Louise Hart was standing in her store in Fairfax County's Thieves Market yesterday when she heard a low diesel rumble on the other side of the wall, then the unmistakable sound of a bulldozer trying to break through cinder block.
Hart, 68, who owns Hart's Antiques, and fellow owners of shops that sell antiques and second-hand goods from rugs to glassware, have known for some time that Thieves Market was to be demolished to make way for a beauty salon, a drugstore and other firms. But Hart said she didn't expect to hear the bulldozer until she had had a chance to pack the last of her inventory.
Leonard Romano, owner of Nardi Construction Inc., which is doing the work for the new property owner, Outlet World of Alexandria, said he was aware of the remaining tenants, but had written permission from Thieves Market owner Kap Cohen to begin demolition yesterday.
"We're right on schedule," said Romano.
As a result of the sale of the property, after 22 years in the building at 7704 Richmond Hwy. (Rte. 1), Thieves Market will move down the road, to 8101 Richmond Hwy. Cohen has operated a smaller branch of the antique market for five years and hopes to have the relocated shops open by the fall.
Hart was one of three remaining Thieves Market tenants who complained yesterday that they had paid rent through the end of July, and didn't expect to see heavy construction equipment until then.
Although the bulldozer never entered her store yesterday, and was eventually turned off altogether, it left a cloud of exhaust so thick inside the building that Hart had to step outside every few minutes for fresh air before continuing to pack. A friend of Hart's, 74-year-old Jerry Cabiness, was so sickened by the fumes that she was taken to Mount Vernon Hospital, where she was treated and released. Late yesterday, Cabiness was back at Thieves Market, but sitting in a doorway, where she could catch the breeze.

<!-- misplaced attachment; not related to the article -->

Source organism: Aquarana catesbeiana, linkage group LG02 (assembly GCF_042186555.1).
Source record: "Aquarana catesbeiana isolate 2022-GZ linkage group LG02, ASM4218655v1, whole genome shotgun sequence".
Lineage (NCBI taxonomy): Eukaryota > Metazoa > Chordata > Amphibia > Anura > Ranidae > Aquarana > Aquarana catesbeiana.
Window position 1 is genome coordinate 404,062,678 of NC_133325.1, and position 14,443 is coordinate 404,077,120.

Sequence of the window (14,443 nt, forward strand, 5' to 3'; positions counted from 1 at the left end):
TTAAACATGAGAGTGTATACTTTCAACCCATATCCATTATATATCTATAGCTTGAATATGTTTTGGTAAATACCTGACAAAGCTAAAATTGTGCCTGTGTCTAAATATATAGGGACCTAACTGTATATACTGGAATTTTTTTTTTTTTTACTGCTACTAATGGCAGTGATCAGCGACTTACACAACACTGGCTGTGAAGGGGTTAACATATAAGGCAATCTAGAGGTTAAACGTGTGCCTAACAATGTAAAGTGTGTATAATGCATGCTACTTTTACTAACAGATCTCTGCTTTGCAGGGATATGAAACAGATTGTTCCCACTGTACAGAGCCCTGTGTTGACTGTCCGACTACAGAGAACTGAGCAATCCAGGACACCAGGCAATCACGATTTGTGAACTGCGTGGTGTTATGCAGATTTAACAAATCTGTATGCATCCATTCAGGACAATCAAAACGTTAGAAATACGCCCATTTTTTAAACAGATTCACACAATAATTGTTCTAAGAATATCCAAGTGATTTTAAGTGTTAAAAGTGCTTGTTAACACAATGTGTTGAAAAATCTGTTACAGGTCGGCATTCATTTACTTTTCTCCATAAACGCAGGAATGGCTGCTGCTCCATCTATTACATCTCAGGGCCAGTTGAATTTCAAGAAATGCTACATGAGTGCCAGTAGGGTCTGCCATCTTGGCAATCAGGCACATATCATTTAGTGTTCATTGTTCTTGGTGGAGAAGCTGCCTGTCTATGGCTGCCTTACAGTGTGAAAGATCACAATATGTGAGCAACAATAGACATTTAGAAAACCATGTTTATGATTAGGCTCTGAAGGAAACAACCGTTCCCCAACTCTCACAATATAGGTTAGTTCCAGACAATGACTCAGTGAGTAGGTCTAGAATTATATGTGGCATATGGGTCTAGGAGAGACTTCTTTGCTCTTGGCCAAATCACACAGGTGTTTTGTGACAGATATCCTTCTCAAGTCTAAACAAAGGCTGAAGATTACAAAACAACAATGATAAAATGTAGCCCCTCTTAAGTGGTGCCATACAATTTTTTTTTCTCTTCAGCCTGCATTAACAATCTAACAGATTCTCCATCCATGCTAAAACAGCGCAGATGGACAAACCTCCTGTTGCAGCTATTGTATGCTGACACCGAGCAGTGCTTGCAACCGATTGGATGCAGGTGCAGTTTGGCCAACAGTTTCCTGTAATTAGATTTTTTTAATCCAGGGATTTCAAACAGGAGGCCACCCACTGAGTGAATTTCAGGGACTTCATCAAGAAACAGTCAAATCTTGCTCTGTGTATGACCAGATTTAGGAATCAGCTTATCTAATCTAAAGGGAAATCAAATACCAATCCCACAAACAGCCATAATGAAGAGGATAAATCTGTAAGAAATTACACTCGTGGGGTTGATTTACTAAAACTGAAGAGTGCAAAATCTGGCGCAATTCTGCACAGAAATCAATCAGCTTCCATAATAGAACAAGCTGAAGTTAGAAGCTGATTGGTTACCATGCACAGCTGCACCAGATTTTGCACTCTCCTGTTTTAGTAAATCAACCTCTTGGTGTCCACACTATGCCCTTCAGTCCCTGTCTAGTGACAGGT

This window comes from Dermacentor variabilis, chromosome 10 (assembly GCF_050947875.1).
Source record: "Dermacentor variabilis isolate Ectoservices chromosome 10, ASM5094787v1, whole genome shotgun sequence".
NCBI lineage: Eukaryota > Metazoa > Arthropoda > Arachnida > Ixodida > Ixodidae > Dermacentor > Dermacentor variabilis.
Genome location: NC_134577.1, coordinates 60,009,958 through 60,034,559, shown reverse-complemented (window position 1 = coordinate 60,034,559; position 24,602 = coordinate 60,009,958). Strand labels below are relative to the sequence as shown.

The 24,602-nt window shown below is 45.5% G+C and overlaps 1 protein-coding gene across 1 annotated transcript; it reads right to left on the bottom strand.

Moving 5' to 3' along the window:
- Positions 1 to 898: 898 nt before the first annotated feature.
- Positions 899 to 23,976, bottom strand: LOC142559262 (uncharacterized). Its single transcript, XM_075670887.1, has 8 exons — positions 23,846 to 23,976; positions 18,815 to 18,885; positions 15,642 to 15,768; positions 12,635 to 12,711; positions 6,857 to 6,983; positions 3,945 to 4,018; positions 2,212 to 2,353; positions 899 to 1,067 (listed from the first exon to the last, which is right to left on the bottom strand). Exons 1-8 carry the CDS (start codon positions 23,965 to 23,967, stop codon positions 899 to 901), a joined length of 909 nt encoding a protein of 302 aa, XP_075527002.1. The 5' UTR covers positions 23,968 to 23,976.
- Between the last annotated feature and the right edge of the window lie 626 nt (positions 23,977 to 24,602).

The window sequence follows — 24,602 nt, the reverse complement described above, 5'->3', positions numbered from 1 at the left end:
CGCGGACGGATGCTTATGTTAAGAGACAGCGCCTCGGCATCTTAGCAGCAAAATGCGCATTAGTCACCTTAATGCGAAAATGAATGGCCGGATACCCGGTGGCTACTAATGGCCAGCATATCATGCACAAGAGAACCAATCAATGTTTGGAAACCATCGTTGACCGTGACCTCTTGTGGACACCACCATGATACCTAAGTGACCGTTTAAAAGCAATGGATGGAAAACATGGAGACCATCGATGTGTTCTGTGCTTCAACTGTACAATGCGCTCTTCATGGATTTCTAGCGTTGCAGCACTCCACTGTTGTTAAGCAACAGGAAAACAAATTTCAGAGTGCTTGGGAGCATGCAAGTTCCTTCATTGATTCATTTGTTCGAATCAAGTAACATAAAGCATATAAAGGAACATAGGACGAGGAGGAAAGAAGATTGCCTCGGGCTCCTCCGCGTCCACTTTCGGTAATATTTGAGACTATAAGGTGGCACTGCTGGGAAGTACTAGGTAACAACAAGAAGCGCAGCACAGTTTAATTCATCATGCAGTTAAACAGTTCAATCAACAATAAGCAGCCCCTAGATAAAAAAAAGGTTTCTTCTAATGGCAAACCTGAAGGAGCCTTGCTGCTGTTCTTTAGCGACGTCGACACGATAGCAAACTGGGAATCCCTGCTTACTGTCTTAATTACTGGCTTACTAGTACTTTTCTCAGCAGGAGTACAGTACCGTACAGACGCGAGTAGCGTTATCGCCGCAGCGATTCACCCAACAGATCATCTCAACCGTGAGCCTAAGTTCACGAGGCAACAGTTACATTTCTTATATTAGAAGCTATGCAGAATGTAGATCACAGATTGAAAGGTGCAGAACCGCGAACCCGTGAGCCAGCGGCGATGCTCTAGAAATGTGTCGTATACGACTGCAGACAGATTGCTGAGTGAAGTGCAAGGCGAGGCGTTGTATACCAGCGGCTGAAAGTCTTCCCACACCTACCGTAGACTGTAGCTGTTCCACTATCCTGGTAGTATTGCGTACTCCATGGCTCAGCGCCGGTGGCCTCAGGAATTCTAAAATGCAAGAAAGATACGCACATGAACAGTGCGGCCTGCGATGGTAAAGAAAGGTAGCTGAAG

Cohen acknowledged the bulldozer had begun demolition before the end of the month, but called Hart a last-minute mover who has had 18 months to pack.
"She's just upset and frustrated because she's been there for 20 years," he said. "It's not an easy thing to do, and we feel badly for everyone involved, but we have to move."
He said the new Thieves Market will be operated much the same as the old, with 18 auctions a year and as many as 30 private dealers selling under the same roof.
As of yesterday, not much remained of the old Thieves Market, except piles of newspapers, rugs, china, pictures and other bric-a-brac at the Hart store, and two neighboring stores, including one owned by Ken Forster, 46.
"I thought we had until July 31," said Forster, struggling to pack his remaining $10,000 worth of glassware and jewelry.
Hart agreed. She said she was so desperate to get away from the diesel fumes and the bulldozers that she had put out an emergency plea to friends to help her move. Several showed up, including her ex-husband.
"I've been here for almost 20 years, and then to have an exit like this is very frustrating," she said.